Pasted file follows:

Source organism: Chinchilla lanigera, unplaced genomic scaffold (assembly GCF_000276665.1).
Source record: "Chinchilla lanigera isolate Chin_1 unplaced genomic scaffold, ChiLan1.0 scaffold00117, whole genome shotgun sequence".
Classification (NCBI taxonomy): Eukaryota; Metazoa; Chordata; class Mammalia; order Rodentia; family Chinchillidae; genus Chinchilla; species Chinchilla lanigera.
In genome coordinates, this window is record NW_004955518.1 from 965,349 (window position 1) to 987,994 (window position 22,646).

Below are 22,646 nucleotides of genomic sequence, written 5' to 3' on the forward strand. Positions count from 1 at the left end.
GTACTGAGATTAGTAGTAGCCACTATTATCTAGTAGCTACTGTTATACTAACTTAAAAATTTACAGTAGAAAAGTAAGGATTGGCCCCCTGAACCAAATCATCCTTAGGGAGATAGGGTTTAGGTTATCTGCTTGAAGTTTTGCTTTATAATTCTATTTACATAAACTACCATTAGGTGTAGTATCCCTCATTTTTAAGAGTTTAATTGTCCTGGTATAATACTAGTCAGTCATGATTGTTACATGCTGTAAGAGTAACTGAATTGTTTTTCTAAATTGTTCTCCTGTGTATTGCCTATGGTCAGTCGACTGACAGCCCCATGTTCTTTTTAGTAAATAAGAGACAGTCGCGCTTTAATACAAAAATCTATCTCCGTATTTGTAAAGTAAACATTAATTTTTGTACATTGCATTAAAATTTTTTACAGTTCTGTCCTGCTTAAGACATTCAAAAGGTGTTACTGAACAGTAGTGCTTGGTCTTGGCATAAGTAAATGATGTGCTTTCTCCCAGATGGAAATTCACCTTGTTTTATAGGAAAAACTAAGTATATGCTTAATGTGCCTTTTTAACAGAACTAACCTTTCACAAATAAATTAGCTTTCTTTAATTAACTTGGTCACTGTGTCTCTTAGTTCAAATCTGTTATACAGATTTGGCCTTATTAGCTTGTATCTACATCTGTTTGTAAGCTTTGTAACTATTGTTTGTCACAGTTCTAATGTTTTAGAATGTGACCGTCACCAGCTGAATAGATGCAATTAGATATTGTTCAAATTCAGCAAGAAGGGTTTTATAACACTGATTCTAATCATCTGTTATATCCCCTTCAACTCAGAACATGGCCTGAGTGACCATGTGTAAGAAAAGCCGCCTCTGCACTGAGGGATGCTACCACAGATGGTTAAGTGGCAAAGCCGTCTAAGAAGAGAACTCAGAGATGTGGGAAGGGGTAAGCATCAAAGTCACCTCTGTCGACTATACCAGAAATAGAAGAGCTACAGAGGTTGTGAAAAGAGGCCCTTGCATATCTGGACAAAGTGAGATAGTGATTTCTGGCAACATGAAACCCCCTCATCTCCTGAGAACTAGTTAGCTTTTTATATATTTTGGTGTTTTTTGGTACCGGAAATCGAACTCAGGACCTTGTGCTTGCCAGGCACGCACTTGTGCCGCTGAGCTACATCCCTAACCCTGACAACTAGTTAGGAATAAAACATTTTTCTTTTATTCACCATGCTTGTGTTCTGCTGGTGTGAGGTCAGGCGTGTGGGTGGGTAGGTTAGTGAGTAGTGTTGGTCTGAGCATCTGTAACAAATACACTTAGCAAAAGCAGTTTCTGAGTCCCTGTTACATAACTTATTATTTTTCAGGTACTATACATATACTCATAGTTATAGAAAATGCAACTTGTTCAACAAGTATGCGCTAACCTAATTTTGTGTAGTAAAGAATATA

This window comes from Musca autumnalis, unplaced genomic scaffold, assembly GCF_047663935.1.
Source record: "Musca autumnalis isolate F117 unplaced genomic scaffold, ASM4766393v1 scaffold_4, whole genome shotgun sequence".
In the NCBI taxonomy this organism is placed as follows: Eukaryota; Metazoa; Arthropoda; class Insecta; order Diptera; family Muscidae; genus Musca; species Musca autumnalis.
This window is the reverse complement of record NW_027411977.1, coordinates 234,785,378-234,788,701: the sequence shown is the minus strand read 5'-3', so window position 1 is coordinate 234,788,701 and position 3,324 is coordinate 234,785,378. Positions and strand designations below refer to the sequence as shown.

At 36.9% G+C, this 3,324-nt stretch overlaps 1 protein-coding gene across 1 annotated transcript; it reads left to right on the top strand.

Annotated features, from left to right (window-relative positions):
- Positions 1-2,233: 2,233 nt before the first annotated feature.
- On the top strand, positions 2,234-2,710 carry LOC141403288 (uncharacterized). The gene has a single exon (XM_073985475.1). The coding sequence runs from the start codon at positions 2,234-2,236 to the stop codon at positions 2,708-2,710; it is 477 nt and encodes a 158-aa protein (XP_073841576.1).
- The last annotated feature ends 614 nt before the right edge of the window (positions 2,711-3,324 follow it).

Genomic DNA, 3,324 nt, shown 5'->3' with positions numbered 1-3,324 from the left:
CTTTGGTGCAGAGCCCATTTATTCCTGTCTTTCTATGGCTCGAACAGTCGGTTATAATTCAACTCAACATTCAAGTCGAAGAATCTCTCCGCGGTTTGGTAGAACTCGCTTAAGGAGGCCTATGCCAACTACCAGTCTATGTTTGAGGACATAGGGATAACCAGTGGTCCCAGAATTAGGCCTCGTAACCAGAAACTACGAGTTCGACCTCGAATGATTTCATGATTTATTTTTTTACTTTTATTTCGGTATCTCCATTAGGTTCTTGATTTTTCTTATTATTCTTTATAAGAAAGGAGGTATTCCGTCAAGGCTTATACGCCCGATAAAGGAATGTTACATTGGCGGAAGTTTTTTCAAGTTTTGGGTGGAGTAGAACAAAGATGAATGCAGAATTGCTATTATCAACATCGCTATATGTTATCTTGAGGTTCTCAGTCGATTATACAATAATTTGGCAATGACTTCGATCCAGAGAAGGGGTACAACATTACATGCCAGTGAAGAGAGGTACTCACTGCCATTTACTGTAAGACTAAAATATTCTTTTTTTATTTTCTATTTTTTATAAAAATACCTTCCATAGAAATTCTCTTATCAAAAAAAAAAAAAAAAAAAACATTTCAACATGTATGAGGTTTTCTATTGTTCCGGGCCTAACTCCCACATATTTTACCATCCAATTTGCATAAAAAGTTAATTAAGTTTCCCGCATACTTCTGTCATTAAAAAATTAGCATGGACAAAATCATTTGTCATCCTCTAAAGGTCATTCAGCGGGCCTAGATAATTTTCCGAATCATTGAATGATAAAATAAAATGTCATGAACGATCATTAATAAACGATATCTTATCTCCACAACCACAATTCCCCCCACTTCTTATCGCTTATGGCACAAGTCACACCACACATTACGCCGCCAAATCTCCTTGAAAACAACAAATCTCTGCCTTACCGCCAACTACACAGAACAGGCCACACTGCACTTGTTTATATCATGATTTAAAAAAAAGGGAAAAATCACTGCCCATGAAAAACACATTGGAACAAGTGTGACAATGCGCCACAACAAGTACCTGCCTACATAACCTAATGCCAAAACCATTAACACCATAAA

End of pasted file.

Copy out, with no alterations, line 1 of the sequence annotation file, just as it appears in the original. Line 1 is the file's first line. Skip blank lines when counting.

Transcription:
Source organism: Chinchilla lanigera, unplaced genomic scaffold (assembly GCF_000276665.1).